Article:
An undiagnosed medical condition looms over Talli like her own personal dark cloud. The passing of her grandfather momentarily takes her breath away, but years of suffocating anxiety have taught Talli two things: there is power in stilness and nature, and there’s always something good around the corner – this last corner being a birding trip to Scotland.
Talli is sitting on a log in the middle of a woodland, her eyes closed, her hands shaking. She focuses her senses. Her heart is beating too fast. Her mind is full of images of a person she misses dearly; her grandfather.
“I try to get over my anxiety by doing these things I call ‘Talli moments’. I know it sounds really weird but anytime I feel incredibly overwhelmed – when my chest is heavy and my heart palpitates so much that I struggle to breathe – I say to myself, ‘You’re okay. Everything’s fine,’ I then close my eyes and try really hard to be present and you know what, it works.
Talli tries hard to disguise her teary eyes by looking at the wall. But she laughs as she says, “He didn’t know what he was getting into when he married my Grandma. He was just this lovely Englishman who decided to marry a Spanish woman. He did a fantastic job in adapting to the craziness.
“I did a reading at his funeral and it was terrifying. I was wearing trainers, something that my family still makes a point of reminding me. I was super anxious, but I couldn’t find time to have one of my ‘Talli Moments’. When we got to the crematorium, we stood outside. Suddenly, as I was looking at his flowers a Robin came and landed beside them.
“And you know what they say, ‘When a Robin is here, then it means your loved ones are near’ and that to me was special. I felt my chest just clear as soon as I saw the Robin. Since then, when I sit down in nature for a ‘Talli moment’, usually the first thing I hear is a Robin and then I know my Grandpa is nearby. The weirdest thing is that, not long after that day at the crematorium, I ended up seeing another Robin at a really important time in my life.
The mountain and the car park...
“My partner, Jack and I had gone to Scotland to see Eagles. Building up to this trip there were some pretty obvious signs, looking back. For example, we would be sitting on the sofa at home and he would be holding his phone away from me. Later I understood that he had been browsing engagement rings and I had been completely oblivious.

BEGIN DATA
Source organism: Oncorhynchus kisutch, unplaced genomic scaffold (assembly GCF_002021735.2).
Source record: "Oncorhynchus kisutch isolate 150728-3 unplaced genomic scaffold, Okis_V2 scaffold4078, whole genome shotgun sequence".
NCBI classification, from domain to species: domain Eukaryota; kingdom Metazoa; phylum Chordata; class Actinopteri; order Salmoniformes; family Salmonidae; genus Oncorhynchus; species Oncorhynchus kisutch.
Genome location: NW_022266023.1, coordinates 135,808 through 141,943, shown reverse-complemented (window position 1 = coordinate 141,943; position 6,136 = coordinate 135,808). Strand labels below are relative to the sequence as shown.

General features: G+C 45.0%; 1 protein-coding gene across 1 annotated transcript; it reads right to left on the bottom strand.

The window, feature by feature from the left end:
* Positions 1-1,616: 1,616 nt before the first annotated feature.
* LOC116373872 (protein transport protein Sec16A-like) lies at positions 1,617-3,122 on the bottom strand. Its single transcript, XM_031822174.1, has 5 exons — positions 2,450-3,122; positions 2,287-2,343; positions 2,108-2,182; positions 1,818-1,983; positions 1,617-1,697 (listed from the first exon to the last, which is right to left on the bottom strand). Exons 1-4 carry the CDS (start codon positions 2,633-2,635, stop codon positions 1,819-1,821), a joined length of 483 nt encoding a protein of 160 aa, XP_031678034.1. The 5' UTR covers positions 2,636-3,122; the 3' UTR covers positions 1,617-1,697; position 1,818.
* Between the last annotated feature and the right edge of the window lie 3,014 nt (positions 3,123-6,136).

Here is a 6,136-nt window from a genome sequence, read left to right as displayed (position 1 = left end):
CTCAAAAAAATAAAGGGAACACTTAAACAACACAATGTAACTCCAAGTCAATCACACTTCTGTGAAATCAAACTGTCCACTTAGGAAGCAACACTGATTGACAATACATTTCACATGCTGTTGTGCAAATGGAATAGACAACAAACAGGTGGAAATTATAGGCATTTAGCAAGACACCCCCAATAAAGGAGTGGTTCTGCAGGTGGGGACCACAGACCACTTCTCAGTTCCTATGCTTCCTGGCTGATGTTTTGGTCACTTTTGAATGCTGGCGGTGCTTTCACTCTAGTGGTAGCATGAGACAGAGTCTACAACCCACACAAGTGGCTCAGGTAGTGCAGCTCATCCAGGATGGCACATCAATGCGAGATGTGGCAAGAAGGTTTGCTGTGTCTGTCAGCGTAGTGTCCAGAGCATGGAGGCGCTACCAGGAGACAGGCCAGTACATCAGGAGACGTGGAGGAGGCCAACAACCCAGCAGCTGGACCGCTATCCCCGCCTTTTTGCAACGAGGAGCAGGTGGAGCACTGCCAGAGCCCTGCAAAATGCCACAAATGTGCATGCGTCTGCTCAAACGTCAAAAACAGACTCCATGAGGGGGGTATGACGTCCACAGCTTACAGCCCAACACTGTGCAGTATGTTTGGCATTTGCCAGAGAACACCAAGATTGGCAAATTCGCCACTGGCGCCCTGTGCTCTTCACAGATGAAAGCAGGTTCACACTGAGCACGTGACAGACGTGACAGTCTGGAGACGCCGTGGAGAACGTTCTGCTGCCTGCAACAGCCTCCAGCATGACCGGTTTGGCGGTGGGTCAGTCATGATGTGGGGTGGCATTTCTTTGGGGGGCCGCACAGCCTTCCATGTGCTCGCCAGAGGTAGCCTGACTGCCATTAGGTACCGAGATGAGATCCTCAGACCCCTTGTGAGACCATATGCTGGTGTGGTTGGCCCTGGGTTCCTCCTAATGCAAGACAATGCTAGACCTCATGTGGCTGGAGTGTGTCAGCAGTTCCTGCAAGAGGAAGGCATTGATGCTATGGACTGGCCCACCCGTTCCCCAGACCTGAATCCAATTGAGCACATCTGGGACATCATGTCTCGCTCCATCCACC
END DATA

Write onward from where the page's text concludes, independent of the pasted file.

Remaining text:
Talli beams with joy.
“So, we decided to go somewhere on a walk – as you do in Scotland because you can’t not walk. It’s amazing! And we were basically at the top of a mountain birdwatching. There were Long-tailed Tits and Treecreepers everywhere. I kept using my binoculars and taking photos. On a couple of occasions while we were meandering through these beautiful spots I just kept looking through our binoculars; meanwhile my other half, his palms really clammy, was thinking ‘okay, this is gonna be the moment’. Then I would turn around and be like, ‘Did you see that bird Jack!?’ Basically, I just kept pushing him off because I was so excited.
“This went on for hours as we came down the mountain and by now we were back at the car park. There was a park bench and I was setting up to take a photo of us. All of a sudden a Robin and a Chaffinch came down and sat on the park bench next to us. That was when Jack got down on one knee – for about 0.5 seconds because the ground was so wet – and finally proposed. I just started sobbing my eyes out. I was so happy and excited. Then loads of people, worried that I was not well, all just bee-lined towards us and we didn’t get an opportunity to have the moment together. We had to reassure them that this was a happy occasion.
“Having had a Robin sitting on a picnic bench overlooking the proposal, I was like, ‘Oh my God. Grandpa just watched that’.”
“I have some pretty bad health issues. I’ve been to so many doctors and got no answers, I have an undiagnosed chronic stomach condition. I’ve always found that something that made me feel better was to literally stand outside and look at the sky and watch for birds! Whenever I saw birds, I’d watch them fly and try to imagine feeling as free as they are. The wind flowing through their feathers, the ground rolling by below them.
How to try a 'Talli Moment':
1) Take a moment to sit down.
2) Close your eyes and loosen my hands. (I sometimes have my hands palms up, sometimes down.
3) Start by trying to isolate every sense. What can you feel on your fingers, the wind? The cold? The sun?
4) Then move up to your ears. What do you hear? Listen to your breathing, take in any semblance of sound you can.
5) Then take a few deep breaths and open your eyes. What can you see? Is the sun shining? Is the thunder rumbling? Are the birds flying?